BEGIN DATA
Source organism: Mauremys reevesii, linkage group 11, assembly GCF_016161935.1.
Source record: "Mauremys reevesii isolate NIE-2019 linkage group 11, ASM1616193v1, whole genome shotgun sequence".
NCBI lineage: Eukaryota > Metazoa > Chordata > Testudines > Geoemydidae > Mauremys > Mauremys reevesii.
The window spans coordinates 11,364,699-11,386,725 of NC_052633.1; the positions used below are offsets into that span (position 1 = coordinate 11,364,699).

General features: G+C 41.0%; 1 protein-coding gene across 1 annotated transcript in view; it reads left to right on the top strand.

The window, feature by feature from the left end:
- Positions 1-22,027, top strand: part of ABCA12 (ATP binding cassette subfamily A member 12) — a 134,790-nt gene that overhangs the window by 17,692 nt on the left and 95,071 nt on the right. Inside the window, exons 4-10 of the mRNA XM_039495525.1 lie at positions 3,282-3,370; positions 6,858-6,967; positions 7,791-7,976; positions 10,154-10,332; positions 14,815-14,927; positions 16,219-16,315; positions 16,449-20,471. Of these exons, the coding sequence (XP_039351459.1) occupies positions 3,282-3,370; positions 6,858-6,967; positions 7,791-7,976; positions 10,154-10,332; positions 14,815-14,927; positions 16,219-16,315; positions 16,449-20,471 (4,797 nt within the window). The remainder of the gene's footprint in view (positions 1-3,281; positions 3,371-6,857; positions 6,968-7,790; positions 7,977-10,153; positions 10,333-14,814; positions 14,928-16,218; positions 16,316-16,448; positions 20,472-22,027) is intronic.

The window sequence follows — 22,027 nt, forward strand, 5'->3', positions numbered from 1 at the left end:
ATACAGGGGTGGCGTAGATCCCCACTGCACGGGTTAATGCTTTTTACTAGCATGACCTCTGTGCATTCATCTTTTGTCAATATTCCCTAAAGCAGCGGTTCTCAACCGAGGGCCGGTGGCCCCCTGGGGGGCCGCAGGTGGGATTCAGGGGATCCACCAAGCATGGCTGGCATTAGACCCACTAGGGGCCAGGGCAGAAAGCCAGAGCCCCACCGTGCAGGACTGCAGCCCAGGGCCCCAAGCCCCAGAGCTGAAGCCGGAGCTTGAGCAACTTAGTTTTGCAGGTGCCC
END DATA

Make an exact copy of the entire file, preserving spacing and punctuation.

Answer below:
Source organism: Mauremys reevesii, linkage group 11, assembly GCF_016161935.1.
Source record: "Mauremys reevesii isolate NIE-2019 linkage group 11, ASM1616193v1, whole genome shotgun sequence".
NCBI lineage: Eukaryota > Metazoa > Chordata > Testudines > Geoemydidae > Mauremys > Mauremys reevesii.
The window spans coordinates 11,364,699-11,386,725 of NC_052633.1; the positions used below are offsets into that span (position 1 = coordinate 11,364,699).

General features: G+C 41.0%; 1 protein-coding gene across 1 annotated transcript in view; it reads left to right on the top strand.

The window, feature by feature from the left end:
- Positions 1-22,027, top strand: part of ABCA12 (ATP binding cassette subfamily A member 12) — a 134,790-nt gene that overhangs the window by 17,692 nt on the left and 95,071 nt on the right. Inside the window, exons 4-10 of the mRNA XM_039495525.1 lie at positions 3,282-3,370; positions 6,858-6,967; positions 7,791-7,976; positions 10,154-10,332; positions 14,815-14,927; positions 16,219-16,315; positions 16,449-20,471. Of these exons, the coding sequence (XP_039351459.1) occupies positions 3,282-3,370; positions 6,858-6,967; positions 7,791-7,976; positions 10,154-10,332; positions 14,815-14,927; positions 16,219-16,315; positions 16,449-20,471 (4,797 nt within the window). The remainder of the gene's footprint in view (positions 1-3,281; positions 3,371-6,857; positions 6,968-7,790; positions 7,977-10,153; positions 10,333-14,814; positions 14,928-16,218; positions 16,316-16,448; positions 20,472-22,027) is intronic.

The window sequence follows — 22,027 nt, forward strand, 5'->3', positions numbered from 1 at the left end:
ATACAGGGGTGGCGTAGATCCCCACTGCACGGGTTAATGCTTTTTACTAGCATGACCTCTGTGCATTCATCTTTTGTCAATATTCCCTAAAGCAGCGGTTCTCAACCGAGGGCCGGTGGCCCCCTGGGGGGCCGCAGGTGGGATTCAGGGGATCCACCAAGCATGGCTGGCATTAGACCCACTAGGGGCCAGGGCAGAAAGCCAGAGCCCCACCGTGCAGGACTGCAGCCCAGGGCCCCAAGCCCCAGAGCTGAAGCCGGAGCTTGAGCAACTTAGTTTTGCAGGTGCCC